Since I have been accused of favoring female recording artists, a selection this month from the underfed and infuriating band of young men who, for reasons known but to Amaterasu, marked themselves for eternal ridicule by calling themselves...wait for it...
"Bump of Chicken"
Perhaps it was the result of a dare--or a death threat from a yakuza-linked former manager.
Cursed with the music world's most ludicrous moniker, this quartet of lads from Sakura, Chiba have persuaded a lot of otherwise sane individuals to listen to them strum themselves silly ever since they were 14 year olds playing "Twist and Shout" and "Stand by Me" at their middle school's Culture Day celebration.
I say "infuriating" because boys from Bump of Chicken need a decent producer, someone who can tell them:
"Look guys, if you want to disassemble someone else's work--then cobble the fragments together--fine. Just make sure that what you put together at the end is a song...PLEASE."
Bump of Chicken's 2005 hit "Planetarium" is an illustration of the band's enervating failure to appreciate the craft of derivative songwriting. The source material for "Planetarium" is obviously the Who's "Amazing Journey"...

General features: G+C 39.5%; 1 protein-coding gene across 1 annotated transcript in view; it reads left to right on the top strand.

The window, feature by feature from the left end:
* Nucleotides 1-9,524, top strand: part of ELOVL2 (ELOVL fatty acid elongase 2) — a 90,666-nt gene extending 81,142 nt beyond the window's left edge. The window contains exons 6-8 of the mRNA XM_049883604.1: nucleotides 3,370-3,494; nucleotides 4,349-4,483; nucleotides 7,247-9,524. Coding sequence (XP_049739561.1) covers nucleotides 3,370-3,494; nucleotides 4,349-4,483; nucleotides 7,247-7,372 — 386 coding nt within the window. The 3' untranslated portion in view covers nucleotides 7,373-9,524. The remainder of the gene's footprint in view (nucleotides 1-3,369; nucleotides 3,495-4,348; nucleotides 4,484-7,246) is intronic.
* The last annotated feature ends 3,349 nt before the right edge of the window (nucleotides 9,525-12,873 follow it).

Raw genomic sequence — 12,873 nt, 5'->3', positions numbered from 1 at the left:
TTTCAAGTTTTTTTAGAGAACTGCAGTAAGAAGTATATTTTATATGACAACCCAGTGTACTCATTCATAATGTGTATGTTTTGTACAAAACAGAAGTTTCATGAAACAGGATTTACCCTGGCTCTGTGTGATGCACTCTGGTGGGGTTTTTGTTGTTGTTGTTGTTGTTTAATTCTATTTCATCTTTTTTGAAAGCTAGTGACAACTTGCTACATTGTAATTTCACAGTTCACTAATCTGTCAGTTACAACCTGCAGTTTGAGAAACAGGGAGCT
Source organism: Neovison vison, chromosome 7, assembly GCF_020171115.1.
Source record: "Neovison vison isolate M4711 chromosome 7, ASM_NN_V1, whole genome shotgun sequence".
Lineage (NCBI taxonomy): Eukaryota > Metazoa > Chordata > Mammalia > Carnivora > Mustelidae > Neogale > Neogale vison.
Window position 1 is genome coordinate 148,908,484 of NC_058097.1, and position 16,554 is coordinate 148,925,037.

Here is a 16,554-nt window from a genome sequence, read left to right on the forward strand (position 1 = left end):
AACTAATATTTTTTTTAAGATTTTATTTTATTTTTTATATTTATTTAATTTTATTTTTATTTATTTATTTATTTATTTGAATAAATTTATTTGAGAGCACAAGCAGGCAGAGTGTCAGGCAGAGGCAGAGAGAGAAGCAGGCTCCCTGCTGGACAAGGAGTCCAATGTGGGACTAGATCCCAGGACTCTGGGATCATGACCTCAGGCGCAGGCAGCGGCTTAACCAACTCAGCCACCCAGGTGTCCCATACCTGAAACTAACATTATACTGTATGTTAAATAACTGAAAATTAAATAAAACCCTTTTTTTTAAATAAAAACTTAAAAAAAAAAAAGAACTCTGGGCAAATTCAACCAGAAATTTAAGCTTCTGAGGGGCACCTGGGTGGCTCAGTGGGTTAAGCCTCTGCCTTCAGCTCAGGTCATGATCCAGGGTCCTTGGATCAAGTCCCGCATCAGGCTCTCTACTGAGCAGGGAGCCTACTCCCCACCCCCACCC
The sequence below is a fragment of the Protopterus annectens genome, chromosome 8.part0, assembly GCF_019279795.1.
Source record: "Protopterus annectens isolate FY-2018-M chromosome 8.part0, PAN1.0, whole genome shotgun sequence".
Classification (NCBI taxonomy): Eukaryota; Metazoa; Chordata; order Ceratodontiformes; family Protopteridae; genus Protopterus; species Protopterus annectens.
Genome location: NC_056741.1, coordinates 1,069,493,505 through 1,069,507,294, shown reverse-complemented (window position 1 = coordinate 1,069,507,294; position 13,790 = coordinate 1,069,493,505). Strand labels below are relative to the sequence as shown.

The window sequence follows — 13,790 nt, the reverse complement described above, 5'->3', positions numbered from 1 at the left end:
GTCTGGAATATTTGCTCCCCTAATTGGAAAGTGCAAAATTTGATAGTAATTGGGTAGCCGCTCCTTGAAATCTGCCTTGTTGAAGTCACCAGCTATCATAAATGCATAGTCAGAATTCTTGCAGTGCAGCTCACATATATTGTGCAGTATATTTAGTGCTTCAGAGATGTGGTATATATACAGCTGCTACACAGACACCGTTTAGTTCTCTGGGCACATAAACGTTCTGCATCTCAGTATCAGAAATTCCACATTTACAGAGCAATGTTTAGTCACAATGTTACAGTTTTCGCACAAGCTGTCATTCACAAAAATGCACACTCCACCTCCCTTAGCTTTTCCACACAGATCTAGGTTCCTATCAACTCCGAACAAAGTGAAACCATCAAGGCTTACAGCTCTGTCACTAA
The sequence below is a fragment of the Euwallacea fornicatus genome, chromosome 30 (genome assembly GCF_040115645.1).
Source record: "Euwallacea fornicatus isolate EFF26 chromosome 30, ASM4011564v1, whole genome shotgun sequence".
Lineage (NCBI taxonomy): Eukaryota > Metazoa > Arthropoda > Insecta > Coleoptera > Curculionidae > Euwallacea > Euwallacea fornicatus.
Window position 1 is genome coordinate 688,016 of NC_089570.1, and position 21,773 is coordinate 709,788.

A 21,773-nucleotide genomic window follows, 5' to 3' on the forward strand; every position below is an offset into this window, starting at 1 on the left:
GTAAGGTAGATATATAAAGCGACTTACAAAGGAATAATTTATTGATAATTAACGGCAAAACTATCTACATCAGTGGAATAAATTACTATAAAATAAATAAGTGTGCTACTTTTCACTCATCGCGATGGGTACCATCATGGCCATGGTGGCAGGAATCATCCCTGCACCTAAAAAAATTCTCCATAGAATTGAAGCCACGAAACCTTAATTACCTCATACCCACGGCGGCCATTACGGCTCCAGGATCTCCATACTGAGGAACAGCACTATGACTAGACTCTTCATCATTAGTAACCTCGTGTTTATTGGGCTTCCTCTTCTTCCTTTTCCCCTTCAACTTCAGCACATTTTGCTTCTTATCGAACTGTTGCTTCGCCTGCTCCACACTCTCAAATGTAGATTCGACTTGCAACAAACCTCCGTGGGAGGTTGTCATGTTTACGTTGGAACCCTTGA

[The Bump of Chicken lads are huge Who fans, it seems, using "A Quick One (While He's Away)" as their intro music at their concerts.]
However, unlike Okuda Tamio, who raided "Won't Get Fooled Again" in order to produce "Jetto Keibu" for Puffy, the lads neither steal enough to reassemble into an identifiable song--one that in the days before sampling would have been considered legally actionable, Okuda-san--nor use the material as a springboard.
"Planetarium" starts out with variations on the initial theme "Amazing Journey"--and stays with variations on the initial theme of "Amazing Journey." One keeps waiting for it to kick into gear...but the transition never comes. The song sounds slack and unfinished...and because it has been released, it will always sound so...which is too bad because the boys of Bump of Chicken are rather likable.
March's song is "Planetarium" by Bump of Chicken, in the column on the right or here.
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